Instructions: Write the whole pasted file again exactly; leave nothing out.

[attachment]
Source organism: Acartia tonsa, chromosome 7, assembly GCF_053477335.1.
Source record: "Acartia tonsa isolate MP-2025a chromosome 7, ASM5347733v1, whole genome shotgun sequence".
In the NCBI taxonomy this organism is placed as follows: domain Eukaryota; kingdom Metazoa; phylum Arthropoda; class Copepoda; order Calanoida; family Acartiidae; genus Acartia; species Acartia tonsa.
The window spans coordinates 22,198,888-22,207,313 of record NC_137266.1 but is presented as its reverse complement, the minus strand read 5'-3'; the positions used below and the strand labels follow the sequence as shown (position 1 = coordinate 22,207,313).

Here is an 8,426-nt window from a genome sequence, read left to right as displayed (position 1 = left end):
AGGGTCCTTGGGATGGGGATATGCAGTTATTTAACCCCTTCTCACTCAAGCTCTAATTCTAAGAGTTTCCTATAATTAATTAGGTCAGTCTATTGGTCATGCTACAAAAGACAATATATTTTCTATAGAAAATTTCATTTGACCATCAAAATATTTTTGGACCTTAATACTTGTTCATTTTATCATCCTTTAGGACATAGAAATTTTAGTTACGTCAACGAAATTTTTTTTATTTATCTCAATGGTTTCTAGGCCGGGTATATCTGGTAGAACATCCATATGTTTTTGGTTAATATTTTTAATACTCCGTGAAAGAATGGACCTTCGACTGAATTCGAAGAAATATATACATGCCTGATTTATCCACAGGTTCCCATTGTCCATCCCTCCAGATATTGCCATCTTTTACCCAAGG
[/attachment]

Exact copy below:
Source organism: Acartia tonsa, chromosome 7, assembly GCF_053477335.1.
Source record: "Acartia tonsa isolate MP-2025a chromosome 7, ASM5347733v1, whole genome shotgun sequence".
In the NCBI taxonomy this organism is placed as follows: domain Eukaryota; kingdom Metazoa; phylum Arthropoda; class Copepoda; order Calanoida; family Acartiidae; genus Acartia; species Acartia tonsa.
The window spans coordinates 22,198,888-22,207,313 of record NC_137266.1 but is presented as its reverse complement, the minus strand read 5'-3'; the positions used below and the strand labels follow the sequence as shown (position 1 = coordinate 22,207,313).

Here is an 8,426-nt window from a genome sequence, read left to right as displayed (position 1 = left end):
AGGGTCCTTGGGATGGGGATATGCAGTTATTTAACCCCTTCTCACTCAAGCTCTAATTCTAAGAGTTTCCTATAATTAATTAGGTCAGTCTATTGGTCATGCTACAAAAGACAATATATTTTCTATAGAAAATTTCATTTGACCATCAAAATATTTTTGGACCTTAATACTTGTTCATTTTATCATCCTTTAGGACATAGAAATTTTAGTTACGTCAACGAAATTTTTTTTATTTATCTCAATGGTTTCTAGGCCGGGTATATCTGGTAGAACATCCATATGTTTTTGGTTAATATTTTTAATACTCCGTGAAAGAATGGACCTTCGACTGAATTCGAAGAAATATATACATGCCTGATTTATCCACAGGTTCCCATTGTCCATCCCTCCAGATATTGCCATCTTTTACCCAAGG